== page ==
Cyberbullying peaks when students are on summer break, but parents are leaving teachers to deal with the fallout when the school year resumes, educators and experts say.
Melbourne teacher Joel Hamilton* has had enough of your children.
Specifically, he’s had enough of you.
“Teachers are fighting a losing battle against parents,” the primary school educator told 10 daily.
Hamilton said cyberbullying climaxes during the summer holidays, and parents are leaving teachers to handle it when the school year picks back up.
“Parents don’t want to be seen as disciplinarians, they don’t want to say ‘no’ to their kids. They’ll tell us their child was bullied online by another student over the holidays and ask us to handle it,” he said.
Australia’s eSafety Commissioner, Julie Inman Grant, confirmed school holidays are a “particularly challenging time” for students.
“The long break can leave some young people more vulnerable to social exclusion — a more covert form of cyberbullying — especially if they depend on their online community for a sense of self-worth,” Grant told 10 daily.
“Parents also need to ensure they are modelling the same behaviours in their own technology use, and take time away from their screens.”
Parents play a “major role” in their child’s online behaviour, Australia’s foremost expert in cyber safety, Susan McLean, told 10 daily.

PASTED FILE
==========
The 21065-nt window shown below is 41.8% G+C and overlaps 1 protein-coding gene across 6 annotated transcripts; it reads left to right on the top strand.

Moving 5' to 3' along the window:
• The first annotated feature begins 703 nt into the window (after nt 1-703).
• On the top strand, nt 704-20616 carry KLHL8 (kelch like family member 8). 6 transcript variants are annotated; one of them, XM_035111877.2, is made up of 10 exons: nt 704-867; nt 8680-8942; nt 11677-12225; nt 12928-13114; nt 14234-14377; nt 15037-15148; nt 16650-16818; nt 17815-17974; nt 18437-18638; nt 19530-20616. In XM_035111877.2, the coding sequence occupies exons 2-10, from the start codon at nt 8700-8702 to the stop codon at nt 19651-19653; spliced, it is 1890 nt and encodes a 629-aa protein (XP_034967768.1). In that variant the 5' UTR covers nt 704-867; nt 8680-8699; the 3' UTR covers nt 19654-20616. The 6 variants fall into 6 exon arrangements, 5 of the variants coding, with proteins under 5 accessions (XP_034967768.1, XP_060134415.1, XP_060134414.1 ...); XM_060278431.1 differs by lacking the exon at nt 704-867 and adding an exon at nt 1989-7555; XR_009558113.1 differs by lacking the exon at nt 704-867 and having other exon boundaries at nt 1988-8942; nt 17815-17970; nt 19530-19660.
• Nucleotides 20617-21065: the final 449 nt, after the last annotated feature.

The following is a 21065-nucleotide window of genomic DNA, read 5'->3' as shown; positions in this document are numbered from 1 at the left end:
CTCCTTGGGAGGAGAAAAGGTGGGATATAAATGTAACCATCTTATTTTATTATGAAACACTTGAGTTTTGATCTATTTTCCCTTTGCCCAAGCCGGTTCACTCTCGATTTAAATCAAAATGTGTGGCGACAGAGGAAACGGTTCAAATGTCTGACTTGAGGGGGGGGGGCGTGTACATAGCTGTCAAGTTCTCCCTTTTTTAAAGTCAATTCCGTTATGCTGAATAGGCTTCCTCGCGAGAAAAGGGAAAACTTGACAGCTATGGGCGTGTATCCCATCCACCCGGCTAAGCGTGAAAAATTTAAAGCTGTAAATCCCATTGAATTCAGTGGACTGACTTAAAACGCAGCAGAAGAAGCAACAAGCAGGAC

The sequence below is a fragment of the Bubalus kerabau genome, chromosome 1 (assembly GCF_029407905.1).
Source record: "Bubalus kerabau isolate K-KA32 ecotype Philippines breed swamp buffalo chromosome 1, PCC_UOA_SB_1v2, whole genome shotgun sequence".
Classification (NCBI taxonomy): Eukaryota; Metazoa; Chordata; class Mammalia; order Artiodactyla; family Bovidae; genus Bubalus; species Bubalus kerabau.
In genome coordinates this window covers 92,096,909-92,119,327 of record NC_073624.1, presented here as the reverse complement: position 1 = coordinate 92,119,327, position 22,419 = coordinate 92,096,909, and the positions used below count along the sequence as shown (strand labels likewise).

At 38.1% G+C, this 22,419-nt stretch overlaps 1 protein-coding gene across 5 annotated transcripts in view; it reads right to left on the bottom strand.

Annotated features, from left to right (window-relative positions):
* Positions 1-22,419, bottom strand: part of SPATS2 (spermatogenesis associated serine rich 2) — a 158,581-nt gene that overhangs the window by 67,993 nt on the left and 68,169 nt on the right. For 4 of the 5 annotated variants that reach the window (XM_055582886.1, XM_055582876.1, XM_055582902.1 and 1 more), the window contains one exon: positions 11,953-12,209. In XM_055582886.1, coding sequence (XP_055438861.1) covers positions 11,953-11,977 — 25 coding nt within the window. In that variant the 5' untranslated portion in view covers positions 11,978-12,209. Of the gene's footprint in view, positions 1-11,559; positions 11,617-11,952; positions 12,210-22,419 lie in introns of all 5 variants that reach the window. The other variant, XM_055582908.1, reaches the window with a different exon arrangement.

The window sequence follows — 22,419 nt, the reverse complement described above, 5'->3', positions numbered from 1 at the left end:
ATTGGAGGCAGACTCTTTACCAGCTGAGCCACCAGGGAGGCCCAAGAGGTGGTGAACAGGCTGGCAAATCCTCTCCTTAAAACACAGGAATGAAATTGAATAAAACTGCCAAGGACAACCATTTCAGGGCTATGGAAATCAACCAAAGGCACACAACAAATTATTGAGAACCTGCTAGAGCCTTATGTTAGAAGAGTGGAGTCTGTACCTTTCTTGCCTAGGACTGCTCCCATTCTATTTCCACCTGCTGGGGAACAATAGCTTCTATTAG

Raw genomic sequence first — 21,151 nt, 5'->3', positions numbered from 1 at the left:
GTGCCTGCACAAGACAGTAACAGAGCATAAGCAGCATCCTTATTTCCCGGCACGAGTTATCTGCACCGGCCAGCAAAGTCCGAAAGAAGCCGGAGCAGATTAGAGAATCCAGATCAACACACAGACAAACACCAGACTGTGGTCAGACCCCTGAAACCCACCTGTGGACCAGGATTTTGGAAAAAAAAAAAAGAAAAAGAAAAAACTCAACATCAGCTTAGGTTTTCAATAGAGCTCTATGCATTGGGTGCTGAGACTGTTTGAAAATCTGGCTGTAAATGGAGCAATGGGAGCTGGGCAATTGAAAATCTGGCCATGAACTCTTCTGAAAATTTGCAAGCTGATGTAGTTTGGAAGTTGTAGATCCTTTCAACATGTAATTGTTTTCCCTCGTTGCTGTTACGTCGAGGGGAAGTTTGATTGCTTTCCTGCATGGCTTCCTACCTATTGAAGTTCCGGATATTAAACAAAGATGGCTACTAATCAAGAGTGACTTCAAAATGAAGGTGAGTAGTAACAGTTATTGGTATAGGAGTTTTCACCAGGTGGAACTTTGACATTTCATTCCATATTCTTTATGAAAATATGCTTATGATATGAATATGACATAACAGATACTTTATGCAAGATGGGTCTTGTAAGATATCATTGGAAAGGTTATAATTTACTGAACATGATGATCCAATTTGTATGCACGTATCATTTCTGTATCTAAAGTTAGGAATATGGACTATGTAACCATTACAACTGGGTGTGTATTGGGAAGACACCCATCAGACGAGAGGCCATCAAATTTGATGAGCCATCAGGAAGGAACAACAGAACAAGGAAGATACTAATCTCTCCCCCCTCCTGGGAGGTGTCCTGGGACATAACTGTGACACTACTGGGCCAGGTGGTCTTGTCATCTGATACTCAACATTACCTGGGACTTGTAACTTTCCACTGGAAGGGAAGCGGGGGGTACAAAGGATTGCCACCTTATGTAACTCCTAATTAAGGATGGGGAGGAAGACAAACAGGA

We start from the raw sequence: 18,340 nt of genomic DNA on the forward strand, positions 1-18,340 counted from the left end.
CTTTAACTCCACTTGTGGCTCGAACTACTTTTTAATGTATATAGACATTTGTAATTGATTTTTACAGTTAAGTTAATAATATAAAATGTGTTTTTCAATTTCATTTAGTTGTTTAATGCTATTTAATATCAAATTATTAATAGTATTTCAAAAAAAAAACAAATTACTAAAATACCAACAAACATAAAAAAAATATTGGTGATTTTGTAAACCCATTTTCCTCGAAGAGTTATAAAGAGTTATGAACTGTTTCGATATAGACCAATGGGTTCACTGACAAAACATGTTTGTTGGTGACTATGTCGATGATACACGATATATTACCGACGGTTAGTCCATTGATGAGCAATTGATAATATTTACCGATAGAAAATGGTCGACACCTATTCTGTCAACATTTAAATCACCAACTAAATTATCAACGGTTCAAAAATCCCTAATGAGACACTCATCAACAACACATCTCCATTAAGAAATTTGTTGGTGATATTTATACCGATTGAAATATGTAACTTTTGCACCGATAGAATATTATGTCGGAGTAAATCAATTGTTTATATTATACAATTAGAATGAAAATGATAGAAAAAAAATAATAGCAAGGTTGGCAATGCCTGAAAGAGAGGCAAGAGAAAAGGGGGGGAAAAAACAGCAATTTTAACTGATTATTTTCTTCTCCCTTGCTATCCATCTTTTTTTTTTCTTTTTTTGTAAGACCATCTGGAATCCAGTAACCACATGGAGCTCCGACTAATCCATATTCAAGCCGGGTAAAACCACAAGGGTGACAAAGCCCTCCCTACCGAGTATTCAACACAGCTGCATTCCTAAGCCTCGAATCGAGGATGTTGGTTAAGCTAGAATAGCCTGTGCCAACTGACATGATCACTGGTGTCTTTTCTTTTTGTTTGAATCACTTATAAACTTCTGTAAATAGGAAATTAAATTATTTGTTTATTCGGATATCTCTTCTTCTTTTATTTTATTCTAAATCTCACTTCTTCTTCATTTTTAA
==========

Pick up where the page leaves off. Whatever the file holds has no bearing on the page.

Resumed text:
“As much as some people focus on keeping kids safe online, parents have a role to play to ensure their child is not cyberbullying others,” she stated.
Almost 50 percent of children aged 8-12 years old across 29 countries had experienced cyberbullying in the past year, the 2018 DQ Impact Report found.
Research indicated one in five young Australians between eight and 17 have been subjected to cyberbullying — a consistent figure for the past decade.
A concern is parents allowing young children to use networks such as Instagram and Snapchat, despite the platforms having a legal minimum age of 13.
“Kids shouldn’t be on social media till they’re 13, but parents permit them even though they’re nowhere near mature enough to understand it,” Hamilton said.
“Some have argued they supervise usage — but a lot have realised their kids are making public profiles without their knowledge and lying about their age.”
Educating children on inappropriate and safe social media use “takes time and oversight,” offered technology entrepreneur, Mark Fortunatow.
Fortunatow has created SPACETALK, a smartphone-watch that only allows children to send SMS and make calls to a parent-controlled list of contacts.
– Simone Amelia Jordan, 10 daily
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